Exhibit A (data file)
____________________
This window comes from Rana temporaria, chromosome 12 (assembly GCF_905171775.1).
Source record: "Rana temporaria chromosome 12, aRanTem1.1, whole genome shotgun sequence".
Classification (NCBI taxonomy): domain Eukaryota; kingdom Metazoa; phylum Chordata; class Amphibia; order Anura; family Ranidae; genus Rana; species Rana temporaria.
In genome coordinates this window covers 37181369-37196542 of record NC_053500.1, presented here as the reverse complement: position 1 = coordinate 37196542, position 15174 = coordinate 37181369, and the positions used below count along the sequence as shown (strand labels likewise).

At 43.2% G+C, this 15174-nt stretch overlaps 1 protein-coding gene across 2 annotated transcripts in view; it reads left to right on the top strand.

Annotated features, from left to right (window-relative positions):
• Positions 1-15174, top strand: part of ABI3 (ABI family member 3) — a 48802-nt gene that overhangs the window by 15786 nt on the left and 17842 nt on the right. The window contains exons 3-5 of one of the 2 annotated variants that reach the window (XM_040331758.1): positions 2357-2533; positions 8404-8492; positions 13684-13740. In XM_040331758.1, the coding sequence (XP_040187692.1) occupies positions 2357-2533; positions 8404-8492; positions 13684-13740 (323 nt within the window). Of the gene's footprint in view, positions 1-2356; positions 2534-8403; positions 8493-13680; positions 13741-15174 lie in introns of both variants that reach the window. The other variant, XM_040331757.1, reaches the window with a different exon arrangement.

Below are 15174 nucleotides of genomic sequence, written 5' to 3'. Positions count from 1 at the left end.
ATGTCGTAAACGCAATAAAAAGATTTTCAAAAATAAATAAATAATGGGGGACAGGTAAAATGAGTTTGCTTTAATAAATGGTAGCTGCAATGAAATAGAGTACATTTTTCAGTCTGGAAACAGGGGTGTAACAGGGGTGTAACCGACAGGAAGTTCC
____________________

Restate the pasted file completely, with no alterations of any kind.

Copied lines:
This window comes from Rana temporaria, chromosome 12 (assembly GCF_905171775.1).
Source record: "Rana temporaria chromosome 12, aRanTem1.1, whole genome shotgun sequence".
Classification (NCBI taxonomy): domain Eukaryota; kingdom Metazoa; phylum Chordata; class Amphibia; order Anura; family Ranidae; genus Rana; species Rana temporaria.
In genome coordinates this window covers 37181369-37196542 of record NC_053500.1, presented here as the reverse complement: position 1 = coordinate 37196542, position 15174 = coordinate 37181369, and the positions used below count along the sequence as shown (strand labels likewise).

At 43.2% G+C, this 15174-nt stretch overlaps 1 protein-coding gene across 2 annotated transcripts in view; it reads left to right on the top strand.

Annotated features, from left to right (window-relative positions):
• Positions 1-15174, top strand: part of ABI3 (ABI family member 3) — a 48802-nt gene that overhangs the window by 15786 nt on the left and 17842 nt on the right. The window contains exons 3-5 of one of the 2 annotated variants that reach the window (XM_040331758.1): positions 2357-2533; positions 8404-8492; positions 13684-13740. In XM_040331758.1, the coding sequence (XP_040187692.1) occupies positions 2357-2533; positions 8404-8492; positions 13684-13740 (323 nt within the window). Of the gene's footprint in view, positions 1-2356; positions 2534-8403; positions 8493-13680; positions 13741-15174 lie in introns of both variants that reach the window. The other variant, XM_040331757.1, reaches the window with a different exon arrangement.

Below are 15174 nucleotides of genomic sequence, written 5' to 3'. Positions count from 1 at the left end.
ATGTCGTAAACGCAATAAAAAGATTTTCAAAAATAAATAAATAATGGGGGACAGGTAAAATGAGTTTGCTTTAATAAATGGTAGCTGCAATGAAATAGAGTACATTTTTCAGTCTGGAAACAGGGGTGTAACAGGGGTGTAACCGACAGGAAGTTCC